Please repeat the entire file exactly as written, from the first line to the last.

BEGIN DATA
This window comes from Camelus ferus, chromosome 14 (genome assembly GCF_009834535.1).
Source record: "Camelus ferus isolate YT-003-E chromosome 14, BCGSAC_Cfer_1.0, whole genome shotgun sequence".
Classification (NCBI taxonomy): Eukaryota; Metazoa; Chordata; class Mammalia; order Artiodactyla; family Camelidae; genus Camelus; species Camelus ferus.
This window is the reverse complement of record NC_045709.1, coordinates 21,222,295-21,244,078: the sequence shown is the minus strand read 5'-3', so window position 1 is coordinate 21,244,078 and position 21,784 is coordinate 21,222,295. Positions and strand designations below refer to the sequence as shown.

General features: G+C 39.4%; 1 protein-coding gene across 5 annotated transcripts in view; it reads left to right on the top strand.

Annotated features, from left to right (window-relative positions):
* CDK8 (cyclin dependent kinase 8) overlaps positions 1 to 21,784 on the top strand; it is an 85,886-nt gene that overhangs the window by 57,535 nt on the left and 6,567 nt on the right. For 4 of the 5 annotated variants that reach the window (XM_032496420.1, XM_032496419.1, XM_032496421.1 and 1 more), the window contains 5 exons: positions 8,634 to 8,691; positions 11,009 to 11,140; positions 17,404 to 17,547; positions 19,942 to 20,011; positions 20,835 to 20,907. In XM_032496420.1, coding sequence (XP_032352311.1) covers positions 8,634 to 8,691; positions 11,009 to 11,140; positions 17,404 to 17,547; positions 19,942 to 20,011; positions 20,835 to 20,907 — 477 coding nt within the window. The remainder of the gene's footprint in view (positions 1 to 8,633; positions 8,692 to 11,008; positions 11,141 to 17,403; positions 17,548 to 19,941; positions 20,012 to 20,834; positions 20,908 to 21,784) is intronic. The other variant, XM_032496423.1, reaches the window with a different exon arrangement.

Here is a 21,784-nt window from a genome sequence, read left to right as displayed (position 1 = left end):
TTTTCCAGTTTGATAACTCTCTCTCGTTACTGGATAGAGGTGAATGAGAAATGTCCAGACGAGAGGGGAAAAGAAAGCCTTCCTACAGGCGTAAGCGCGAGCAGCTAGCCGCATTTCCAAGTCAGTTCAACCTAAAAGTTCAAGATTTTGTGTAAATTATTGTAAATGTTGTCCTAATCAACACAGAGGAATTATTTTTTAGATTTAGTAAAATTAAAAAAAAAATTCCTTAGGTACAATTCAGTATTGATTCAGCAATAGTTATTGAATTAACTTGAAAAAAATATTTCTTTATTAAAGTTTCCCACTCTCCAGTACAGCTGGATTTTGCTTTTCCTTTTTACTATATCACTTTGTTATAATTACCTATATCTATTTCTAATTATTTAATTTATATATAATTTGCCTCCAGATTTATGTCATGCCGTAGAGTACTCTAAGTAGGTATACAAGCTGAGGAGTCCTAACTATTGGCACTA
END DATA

This window comes from Camelus ferus, chromosome 14 (genome assembly GCF_009834535.1).
Source record: "Camelus ferus isolate YT-003-E chromosome 14, BCGSAC_Cfer_1.0, whole genome shotgun sequence".
Classification (NCBI taxonomy): Eukaryota; Metazoa; Chordata; class Mammalia; order Artiodactyla; family Camelidae; genus Camelus; species Camelus ferus.
This window is the reverse complement of record NC_045709.1, coordinates 21,222,295-21,244,078: the sequence shown is the minus strand read 5'-3', so window position 1 is coordinate 21,244,078 and position 21,784 is coordinate 21,222,295. Positions and strand designations below refer to the sequence as shown.

General features: G+C 39.4%; 1 protein-coding gene across 5 annotated transcripts in view; it reads left to right on the top strand.

Annotated features, from left to right (window-relative positions):
* CDK8 (cyclin dependent kinase 8) overlaps positions 1 to 21,784 on the top strand; it is an 85,886-nt gene that overhangs the window by 57,535 nt on the left and 6,567 nt on the right. For 4 of the 5 annotated variants that reach the window (XM_032496420.1, XM_032496419.1, XM_032496421.1 and 1 more), the window contains 5 exons: positions 8,634 to 8,691; positions 11,009 to 11,140; positions 17,404 to 17,547; positions 19,942 to 20,011; positions 20,835 to 20,907. In XM_032496420.1, coding sequence (XP_032352311.1) covers positions 8,634 to 8,691; positions 11,009 to 11,140; positions 17,404 to 17,547; positions 19,942 to 20,011; positions 20,835 to 20,907 — 477 coding nt within the window. The remainder of the gene's footprint in view (positions 1 to 8,633; positions 8,692 to 11,008; positions 11,141 to 17,403; positions 17,548 to 19,941; positions 20,012 to 20,834; positions 20,908 to 21,784) is intronic. The other variant, XM_032496423.1, reaches the window with a different exon arrangement.

Here is a 21,784-nt window from a genome sequence, read left to right as displayed (position 1 = left end):
TTTTCCAGTTTGATAACTCTCTCTCGTTACTGGATAGAGGTGAATGAGAAATGTCCAGACGAGAGGGGAAAAGAAAGCCTTCCTACAGGCGTAAGCGCGAGCAGCTAGCCGCATTTCCAAGTCAGTTCAACCTAAAAGTTCAAGATTTTGTGTAAATTATTGTAAATGTTGTCCTAATCAACACAGAGGAATTATTTTTTAGATTTAGTAAAATTAAAAAAAAAATTCCTTAGGTACAATTCAGTATTGATTCAGCAATAGTTATTGAATTAACTTGAAAAAAATATTTCTTTATTAAAGTTTCCCACTCTCCAGTACAGCTGGATTTTGCTTTTCCTTTTTACTATATCACTTTGTTATAATTACCTATATCTATTTCTAATTATTTAATTTATATATAATTTGCCTCCAGATTTATGTCATGCCGTAGAGTACTCTAAGTAGGTATACAAGCTGAGGAGTCCTAACTATTGGCACTA